Endgames Case Review

Acute constipation and vomiting with the “coffee bean” sign

BMJ 2017; 359 doi: https://doi.org/10.1136/bmj.j4414 (Published 12 October 2017) Cite this as: BMJ 2017;359:j4414
  1. Salomone Di Saverio, consultant general surgeon1,
  2. Alice Piccinini, research fellow1,
  3. Arianna Birindelli, surgical senior registrar1,
  4. Carlo Fabbri, consultant gastroenterologist2,
  5. Stefano Pretolani, consultant Internal Medicine3
  1. 1Emergency surgery, Maggiore Hospital, Bologna, Italy
  2. 2Gastroenterology and endoscopy, Maggiore Hospital, Bologna, Italy
  3. 3Gastrointestinal ultrasound, Internal medicine, Maggiore Hospital, Bologna, Italy
  1. Correspondence to S Di Saverio salo75{at}inwind.it

A 44 year old woman with cerebral palsy and multiple sclerosis—which was diagnosed at the age of 16—presented to the emergency department with four days of acute constipation and vomiting.

She had a history of chronic constipation that resulted from neurogenic bowel dysfunction. The dysfunction was secondary to her underlying cerebral palsy and multiple sclerosis and was initially managed with laxatives. In the last year, the constipation had become severe enough to warrant insertion of a sacral anterior root stimulator.

On physical examination, the abdomen was markedly distended, diffusely tender, and bowel sounds were absent. There was no guarding, rigidity, or sign of previous incisions, and all hernia orifices were intact.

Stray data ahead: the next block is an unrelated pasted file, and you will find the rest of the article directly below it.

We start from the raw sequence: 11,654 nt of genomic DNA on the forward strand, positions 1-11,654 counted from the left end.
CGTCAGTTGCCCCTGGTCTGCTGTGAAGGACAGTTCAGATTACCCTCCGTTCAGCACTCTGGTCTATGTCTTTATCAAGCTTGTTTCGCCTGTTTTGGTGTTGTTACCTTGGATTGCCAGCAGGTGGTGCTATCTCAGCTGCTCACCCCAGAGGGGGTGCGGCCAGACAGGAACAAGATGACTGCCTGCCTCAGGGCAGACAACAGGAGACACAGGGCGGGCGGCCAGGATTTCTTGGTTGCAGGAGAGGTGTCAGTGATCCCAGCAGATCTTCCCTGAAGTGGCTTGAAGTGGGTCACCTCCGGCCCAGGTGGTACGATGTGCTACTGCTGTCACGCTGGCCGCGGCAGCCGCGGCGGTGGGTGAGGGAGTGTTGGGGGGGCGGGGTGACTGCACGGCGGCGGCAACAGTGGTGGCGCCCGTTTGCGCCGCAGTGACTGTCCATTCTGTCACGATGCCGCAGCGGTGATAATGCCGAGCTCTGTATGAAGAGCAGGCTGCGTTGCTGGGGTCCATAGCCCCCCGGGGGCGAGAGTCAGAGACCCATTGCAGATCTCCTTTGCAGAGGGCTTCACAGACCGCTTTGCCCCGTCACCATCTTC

The patient was tachycardic (140 beats/min) and tachypnoeic, normotensive (130/60 mmHg), and had oxygen saturation in room air of SpO2 98. Arterial blood gas showed normal pH of 7.36, hypocapnea (PCO2 29 mmHg, normal range 35-45 mmHg), hyperlactataemia (20 mg/dL, 9-16 mg/dl), and no hypoxaemia (PO2 99 mmHg). White blood cell count was 10 500 cells/mm3 (73% neutrophils), and C reactive protein was 3.25 mg/dL (0-1 mg/dL).

Plain abdominal radiography (fig 1, fig 2) and a computed tomography (CT) scan were performed.

Fig 1 Plain radiograph of the abdomen (anteroposterior view)

Fig 2 Plain radiograph of the abdomen (lateral decubitus view)

Questions

  • 1. What is the most likely diagnosis?

  • 2. What differential diagnoses should be considered?

  • 3. What are the treatment options for this condition?

Answers

1. What is the most likely diagnosis?

Short answer

The plain abdominal …

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